Dealing With Pressure

Posted on Friday, June 14th, 2013

Youth  Baseball Video Coaching

 

Pressure Impacts Play, Address it Ahead of Time

With the regular season winding down and post-season tournaments and All-Stars right around the corner, it’s extremely important to make sure our players are as prepared mentally as they are physically.  While this advice absolutely applies to regular season games, often “big games” amplify the pressure to succeed personally and win, so I thought now would be a good time to address this topic.

 

1) Coaches: in your pre-game speeches and in practices leading up to a “big game,” put your emphasis on encouraging your team to execute the individual parts of the game that you believe will give your squad a better chance of success.  By this I mean that we should be focusing on “staying aggressive at the plate” or “hitting our cutoff man on relays” rather than “we have to win” or “tomorrow’s a big game.”   The “we have to win” strategy not only puts more pressure on the team, but actually doesn’t address the process required to win.  Focus on what you believe needs to be accomplished in order to win, not on the actual result of winning.  Your team will play with much more confidence because the boys will have a clear set of instructions (the process) and the less they think about winning (the results), the less pressure they’ll feel, and the better they’ll play.

 

2) Parents: If you sense your son is nervous before a big game (or even if they’re not), remind them how proud you are of them win or lose, as long as they give their best effort on the field.  With most kids, the pressure they feel in sports is a result of wanting to make you as parents proud of them, so if you can remind them that you will be most proud if they give a tremendous effort, they will not only have a better sense of control during the game, but will relax knowing that your focus as a parent isn’t entirely on winning or great personal statistics – two things that are almost entirely out of any 1 player’s hands.  We never know when we show up to the field if we’re going to have 4 hits at the plate or 4 strikeouts – the statistics and results in baseball are largely out of the player’s control.  But effort, attitude, and sportsmanship are things all players have control over on a daily basis and success in baseball should be defined in those terms, and not necessarily by what’s on the scoreboard or in the scorebook.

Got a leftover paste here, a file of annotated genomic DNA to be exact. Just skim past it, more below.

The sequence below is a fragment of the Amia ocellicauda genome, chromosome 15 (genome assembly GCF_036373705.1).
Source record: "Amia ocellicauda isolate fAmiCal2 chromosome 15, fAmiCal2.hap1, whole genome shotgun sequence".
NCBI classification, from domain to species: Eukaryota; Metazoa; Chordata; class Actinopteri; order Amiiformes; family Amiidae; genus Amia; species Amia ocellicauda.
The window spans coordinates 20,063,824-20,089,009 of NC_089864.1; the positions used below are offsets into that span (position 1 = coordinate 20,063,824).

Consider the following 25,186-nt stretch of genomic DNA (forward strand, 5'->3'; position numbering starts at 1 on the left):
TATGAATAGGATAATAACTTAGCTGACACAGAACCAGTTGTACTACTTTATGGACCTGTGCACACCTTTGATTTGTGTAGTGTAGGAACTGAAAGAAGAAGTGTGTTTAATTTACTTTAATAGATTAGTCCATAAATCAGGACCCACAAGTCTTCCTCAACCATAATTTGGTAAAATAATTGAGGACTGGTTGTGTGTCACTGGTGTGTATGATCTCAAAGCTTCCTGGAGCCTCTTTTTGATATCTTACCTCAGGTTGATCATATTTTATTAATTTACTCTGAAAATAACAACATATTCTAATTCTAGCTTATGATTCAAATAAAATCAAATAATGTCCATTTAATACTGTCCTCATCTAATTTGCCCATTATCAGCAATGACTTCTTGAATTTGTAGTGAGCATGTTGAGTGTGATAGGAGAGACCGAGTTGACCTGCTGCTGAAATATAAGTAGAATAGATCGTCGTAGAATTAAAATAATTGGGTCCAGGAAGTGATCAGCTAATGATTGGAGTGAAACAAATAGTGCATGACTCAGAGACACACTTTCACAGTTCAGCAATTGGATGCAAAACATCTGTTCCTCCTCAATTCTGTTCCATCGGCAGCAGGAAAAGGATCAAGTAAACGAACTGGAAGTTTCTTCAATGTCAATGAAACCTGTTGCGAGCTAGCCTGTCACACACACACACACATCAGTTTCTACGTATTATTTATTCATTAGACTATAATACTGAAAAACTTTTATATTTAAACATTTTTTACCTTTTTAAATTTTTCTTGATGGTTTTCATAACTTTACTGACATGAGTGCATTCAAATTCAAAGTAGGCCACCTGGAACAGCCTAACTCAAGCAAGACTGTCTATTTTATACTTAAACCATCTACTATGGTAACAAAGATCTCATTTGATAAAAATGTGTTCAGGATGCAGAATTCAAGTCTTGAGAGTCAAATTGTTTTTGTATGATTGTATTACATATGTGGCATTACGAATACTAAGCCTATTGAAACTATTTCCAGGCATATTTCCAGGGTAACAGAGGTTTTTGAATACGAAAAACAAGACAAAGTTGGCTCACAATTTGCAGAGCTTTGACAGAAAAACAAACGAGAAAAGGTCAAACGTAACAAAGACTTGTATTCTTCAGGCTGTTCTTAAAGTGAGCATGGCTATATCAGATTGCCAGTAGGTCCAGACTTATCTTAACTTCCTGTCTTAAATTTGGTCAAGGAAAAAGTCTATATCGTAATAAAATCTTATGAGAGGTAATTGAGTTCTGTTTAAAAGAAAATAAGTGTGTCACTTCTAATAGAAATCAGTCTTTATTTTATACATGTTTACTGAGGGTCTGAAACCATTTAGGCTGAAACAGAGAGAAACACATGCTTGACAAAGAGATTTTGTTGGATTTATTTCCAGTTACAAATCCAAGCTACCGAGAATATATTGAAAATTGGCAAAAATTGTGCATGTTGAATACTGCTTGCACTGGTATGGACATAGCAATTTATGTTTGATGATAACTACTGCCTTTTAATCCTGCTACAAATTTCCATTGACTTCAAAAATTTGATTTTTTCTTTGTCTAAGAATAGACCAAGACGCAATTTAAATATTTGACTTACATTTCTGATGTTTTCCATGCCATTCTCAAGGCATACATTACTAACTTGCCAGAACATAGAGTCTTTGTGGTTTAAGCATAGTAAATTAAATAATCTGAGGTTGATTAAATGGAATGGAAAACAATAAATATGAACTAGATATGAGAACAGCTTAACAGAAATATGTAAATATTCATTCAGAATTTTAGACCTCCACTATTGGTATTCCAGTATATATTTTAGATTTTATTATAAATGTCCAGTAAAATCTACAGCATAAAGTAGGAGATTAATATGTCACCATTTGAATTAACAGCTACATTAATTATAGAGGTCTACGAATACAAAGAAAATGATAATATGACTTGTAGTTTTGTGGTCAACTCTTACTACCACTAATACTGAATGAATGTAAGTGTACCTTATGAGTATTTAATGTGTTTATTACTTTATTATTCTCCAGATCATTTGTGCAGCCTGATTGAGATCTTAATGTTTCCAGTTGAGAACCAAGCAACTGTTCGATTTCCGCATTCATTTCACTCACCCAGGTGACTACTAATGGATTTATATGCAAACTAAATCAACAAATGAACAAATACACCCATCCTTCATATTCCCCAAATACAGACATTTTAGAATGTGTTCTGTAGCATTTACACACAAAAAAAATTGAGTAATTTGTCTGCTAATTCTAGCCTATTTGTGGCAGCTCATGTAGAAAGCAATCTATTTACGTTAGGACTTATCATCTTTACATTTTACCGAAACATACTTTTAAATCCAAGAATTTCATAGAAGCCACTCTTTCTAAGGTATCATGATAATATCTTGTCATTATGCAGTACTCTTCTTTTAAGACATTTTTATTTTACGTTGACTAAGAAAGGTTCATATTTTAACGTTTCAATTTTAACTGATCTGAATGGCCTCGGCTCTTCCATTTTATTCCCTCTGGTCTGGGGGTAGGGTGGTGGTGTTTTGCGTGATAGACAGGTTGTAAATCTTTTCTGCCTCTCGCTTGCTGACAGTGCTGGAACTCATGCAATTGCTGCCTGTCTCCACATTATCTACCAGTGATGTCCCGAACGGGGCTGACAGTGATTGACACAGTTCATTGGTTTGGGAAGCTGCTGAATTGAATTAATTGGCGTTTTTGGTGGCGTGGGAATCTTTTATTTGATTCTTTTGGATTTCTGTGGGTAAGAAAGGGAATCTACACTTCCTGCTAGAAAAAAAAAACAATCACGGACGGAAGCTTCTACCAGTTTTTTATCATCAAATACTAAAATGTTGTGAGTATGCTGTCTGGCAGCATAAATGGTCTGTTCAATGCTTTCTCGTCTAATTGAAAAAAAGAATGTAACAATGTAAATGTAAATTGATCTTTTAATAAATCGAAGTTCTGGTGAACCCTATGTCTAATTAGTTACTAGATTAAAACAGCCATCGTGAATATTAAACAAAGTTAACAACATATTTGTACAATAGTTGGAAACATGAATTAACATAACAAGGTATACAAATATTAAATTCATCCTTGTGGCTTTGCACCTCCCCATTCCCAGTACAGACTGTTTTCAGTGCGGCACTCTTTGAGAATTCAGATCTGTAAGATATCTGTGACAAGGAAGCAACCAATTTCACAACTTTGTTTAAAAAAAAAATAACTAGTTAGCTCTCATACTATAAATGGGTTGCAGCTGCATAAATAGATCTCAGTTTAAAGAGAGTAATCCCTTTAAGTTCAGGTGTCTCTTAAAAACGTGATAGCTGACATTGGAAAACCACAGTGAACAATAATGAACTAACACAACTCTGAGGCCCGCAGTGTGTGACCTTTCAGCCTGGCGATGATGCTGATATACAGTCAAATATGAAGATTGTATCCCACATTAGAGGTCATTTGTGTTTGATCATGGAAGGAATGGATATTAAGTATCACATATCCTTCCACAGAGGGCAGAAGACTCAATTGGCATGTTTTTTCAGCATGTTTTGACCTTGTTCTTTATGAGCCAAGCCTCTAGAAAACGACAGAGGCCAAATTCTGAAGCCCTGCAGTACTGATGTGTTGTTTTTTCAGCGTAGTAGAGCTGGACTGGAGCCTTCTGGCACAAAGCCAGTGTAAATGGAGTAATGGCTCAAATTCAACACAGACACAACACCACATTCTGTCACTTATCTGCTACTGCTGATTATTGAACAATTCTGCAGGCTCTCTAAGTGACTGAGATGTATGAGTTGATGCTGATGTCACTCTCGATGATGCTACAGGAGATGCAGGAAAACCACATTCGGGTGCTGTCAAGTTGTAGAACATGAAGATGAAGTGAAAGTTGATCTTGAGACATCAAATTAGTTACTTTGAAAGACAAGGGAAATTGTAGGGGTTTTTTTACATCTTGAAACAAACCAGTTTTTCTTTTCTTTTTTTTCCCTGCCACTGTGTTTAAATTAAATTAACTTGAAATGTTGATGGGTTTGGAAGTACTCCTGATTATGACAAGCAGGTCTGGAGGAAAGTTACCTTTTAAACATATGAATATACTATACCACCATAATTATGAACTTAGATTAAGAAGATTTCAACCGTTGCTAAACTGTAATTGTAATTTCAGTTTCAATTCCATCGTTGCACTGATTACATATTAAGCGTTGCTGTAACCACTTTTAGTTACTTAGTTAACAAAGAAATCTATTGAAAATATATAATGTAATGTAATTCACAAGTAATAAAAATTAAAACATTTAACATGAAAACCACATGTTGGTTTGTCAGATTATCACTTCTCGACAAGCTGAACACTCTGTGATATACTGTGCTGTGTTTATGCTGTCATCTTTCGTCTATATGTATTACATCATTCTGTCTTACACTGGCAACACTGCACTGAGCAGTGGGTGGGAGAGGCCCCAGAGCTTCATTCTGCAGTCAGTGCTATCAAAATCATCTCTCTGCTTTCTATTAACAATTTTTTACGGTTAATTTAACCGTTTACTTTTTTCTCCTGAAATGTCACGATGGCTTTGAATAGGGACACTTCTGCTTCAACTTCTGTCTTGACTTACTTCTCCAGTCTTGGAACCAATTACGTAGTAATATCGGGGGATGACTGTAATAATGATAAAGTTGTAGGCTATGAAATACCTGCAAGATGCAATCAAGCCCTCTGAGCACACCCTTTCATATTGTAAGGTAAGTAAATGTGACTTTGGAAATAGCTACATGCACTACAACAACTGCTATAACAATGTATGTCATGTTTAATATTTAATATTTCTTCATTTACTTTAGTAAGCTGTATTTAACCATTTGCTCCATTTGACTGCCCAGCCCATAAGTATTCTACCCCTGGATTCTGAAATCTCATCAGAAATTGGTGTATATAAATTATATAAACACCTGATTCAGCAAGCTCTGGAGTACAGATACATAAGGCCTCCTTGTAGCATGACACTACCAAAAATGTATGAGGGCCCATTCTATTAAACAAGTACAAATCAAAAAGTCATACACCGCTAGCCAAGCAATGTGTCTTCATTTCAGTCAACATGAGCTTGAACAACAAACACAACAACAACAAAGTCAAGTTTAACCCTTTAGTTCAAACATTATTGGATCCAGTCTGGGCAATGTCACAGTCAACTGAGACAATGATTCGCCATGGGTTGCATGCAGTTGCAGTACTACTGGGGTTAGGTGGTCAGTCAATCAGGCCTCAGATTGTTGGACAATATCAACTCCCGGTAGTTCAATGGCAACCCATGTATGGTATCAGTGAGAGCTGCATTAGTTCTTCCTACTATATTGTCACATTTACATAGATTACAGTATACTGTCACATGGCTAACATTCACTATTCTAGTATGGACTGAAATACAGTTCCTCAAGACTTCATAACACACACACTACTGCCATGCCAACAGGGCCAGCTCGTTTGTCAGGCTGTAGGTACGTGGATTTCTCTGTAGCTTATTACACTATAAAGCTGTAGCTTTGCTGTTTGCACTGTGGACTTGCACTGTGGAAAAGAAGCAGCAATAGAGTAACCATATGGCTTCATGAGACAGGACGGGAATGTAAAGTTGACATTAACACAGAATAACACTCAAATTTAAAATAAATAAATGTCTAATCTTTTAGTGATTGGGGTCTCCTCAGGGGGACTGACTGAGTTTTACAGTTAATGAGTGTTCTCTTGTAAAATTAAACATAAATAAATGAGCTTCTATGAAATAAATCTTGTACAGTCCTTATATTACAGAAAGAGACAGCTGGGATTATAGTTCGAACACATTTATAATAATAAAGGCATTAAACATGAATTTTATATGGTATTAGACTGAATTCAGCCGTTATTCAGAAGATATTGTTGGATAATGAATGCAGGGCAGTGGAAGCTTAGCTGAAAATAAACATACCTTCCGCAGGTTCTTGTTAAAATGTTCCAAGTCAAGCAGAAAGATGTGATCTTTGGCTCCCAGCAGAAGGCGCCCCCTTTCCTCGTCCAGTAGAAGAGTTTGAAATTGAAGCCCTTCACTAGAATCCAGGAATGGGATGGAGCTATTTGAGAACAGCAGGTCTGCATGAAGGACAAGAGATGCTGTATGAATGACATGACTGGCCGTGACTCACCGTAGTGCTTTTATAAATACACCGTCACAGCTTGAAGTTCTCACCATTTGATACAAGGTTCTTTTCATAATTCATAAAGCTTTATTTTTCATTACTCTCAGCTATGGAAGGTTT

3) Players: In baseball, there really is no such thing as a “big game.”  Think about it, if you go 4-4 with 4 grand slams, are you going to get called up to the Dodgers to hit clean-up instead of Matt Kemp?   Nope.  You’ll go home after the game to hang out with your friends, do your homework, spend time with your family, and so on.  If you go 0-4 with 4 strikeouts, are you going to get kicked out of the league?  Will your baseball career end?   Are your parents going to stop loving you?  Of course not.  You’ll go home after that game to hang out with your friends, do your homework, spend time with your family, and so on.  So if your life will not change after the game win, lose, or draw, is there really pressure?  I don’t think so.

 

Of course you’d rather win than lose, rather get 4 hits than 0 hits, but the pressure you put on yourself because it’s a “big game” usually only makes you play tighter and more nervous.   I don’t know of a single athlete on the planet who plays their best under those conditions.

 

Play loose, play hard, have fun, focus on what you can control, and the rest will take care of itself.

One Response to Dealing With Pressure

  1. Rob says:

    Couldn’t agree more. The reality of learning to control your emotions by keeping things in perspective as a young ball player and a coach is a vital lesson.

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